The “forced transition to a cash economy” has likely played a large part in the dramatic spike in disenrollment as well. Jana Berger & Paula Fisher, Navigating Tribal Membership Issues, Emerging Issues in Tribal-State Relations 61, 66 (2013). Prior to the recent disenrollment epidemic, which is estimated to have already vanquished over 11,000 Indians, tribal governments were very inclusive, frequently wanting to have large “membership” numbers. Aside from a greater amount of funding from federal agencies relative to increased tribal membership, from a practical standpoint tribal governments recognized that “there is strength in numbers.” Id.

 But over the last couple decades, as tribes became more dependent on the U.S. economic free-market system, primarily through gaming entrepreneurship, disenrollment began to rear its ugly head. According to Charles Wilkinson.
Just as federal education practices reverberated throughout tribes, so too did the forced transition to a cash economy. The concept of sharing, integral to Indian societies, did not jibe well with the individualistic, materialistic attitude that drove the nation’s economic system. As one Navajo stated, “When a relative needed help, you helped them out. When you needed something else, you could rely on a relative to help out, it all worked out in the long run. With money it doesn’t work anymore, now the relative with the money is expected to help out, what is needed for most everything is money and the poor relatives never have any.”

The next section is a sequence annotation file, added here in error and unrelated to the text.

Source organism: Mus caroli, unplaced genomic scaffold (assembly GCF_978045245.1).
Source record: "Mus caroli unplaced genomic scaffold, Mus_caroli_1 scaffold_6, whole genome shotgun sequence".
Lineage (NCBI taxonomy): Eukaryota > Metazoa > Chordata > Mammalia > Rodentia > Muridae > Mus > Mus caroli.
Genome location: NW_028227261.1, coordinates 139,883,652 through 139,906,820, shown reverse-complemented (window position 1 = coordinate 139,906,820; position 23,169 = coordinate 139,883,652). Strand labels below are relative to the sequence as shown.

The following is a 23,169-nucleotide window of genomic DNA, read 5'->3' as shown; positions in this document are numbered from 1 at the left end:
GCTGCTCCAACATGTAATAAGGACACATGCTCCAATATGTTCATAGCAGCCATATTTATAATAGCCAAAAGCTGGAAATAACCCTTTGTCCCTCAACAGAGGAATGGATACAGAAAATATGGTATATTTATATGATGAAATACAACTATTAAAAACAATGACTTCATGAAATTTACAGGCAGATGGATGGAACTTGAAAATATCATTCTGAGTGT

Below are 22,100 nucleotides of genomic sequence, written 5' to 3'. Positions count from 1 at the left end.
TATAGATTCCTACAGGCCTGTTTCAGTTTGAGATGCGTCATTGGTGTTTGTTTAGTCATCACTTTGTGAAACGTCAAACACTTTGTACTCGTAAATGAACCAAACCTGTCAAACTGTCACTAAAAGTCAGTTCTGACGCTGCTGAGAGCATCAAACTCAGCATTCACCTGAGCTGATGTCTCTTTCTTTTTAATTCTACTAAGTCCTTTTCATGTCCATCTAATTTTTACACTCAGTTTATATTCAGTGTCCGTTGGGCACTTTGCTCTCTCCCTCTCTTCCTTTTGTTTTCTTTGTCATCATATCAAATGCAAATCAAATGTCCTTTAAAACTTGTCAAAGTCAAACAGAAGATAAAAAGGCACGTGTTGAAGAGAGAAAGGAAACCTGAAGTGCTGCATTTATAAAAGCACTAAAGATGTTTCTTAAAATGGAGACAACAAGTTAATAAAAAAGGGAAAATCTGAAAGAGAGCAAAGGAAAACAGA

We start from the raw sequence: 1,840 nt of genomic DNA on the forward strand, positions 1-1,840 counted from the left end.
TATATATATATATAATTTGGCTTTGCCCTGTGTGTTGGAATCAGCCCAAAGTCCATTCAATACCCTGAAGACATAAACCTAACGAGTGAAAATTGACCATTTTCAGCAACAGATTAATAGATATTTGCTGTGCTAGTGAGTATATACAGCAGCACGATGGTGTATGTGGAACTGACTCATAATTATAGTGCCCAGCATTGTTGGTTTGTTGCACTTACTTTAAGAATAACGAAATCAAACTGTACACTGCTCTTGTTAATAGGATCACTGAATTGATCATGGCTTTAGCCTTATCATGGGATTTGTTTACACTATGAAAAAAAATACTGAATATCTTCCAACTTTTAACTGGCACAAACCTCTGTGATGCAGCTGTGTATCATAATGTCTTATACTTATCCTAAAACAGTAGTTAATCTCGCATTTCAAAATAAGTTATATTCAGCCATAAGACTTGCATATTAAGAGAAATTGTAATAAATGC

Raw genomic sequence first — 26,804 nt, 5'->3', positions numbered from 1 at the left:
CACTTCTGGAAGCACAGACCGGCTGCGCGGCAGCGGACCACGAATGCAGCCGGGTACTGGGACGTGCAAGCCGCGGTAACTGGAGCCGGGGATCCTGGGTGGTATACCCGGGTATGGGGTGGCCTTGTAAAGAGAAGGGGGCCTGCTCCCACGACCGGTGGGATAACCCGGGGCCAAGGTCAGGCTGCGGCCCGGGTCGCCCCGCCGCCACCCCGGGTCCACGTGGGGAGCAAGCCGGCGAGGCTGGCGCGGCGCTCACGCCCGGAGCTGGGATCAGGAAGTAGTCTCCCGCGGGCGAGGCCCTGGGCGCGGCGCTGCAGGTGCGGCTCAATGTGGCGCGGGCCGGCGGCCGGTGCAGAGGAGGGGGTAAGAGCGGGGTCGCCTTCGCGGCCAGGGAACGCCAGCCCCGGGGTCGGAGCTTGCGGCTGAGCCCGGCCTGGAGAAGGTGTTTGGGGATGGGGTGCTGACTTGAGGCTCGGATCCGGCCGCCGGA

Blood Struggle: The Rise of Modern Indian Nations 54 (2006).

As Professor David Wilkins observes, tribal communities historically used ceremony and prayer to resolve intra-tribal tension or conflict; because traditionally speaking, “you don’t cast out your relatives.” Wozniacka, supra. But today, when the political going gets rough in tribal communities, the individualistic, materialistic Indian attitude that Professor Wilkinson describes, increasingly leads to disenrollment of one’s own relatives–instead of towards any holistic or indigenous values-based solution.

Galanda Broadman is an American Indian owned firm dedicated to advancing tribal legal rights and Indian business interests. The firm represents tribal governments, businesses and members in critical litigation, business and regulatory matters, especially in the areas of Indian Treaty rights, tribal sovereignty, taxation, commerce, personal injury, and human/civil rights.

An Essay on the Modern Dynamics of Tribal Disenrollment

Article: Six things not to say to a mixed-race person. And some personal notes

 
This is an excellent video by Marina Watanabe.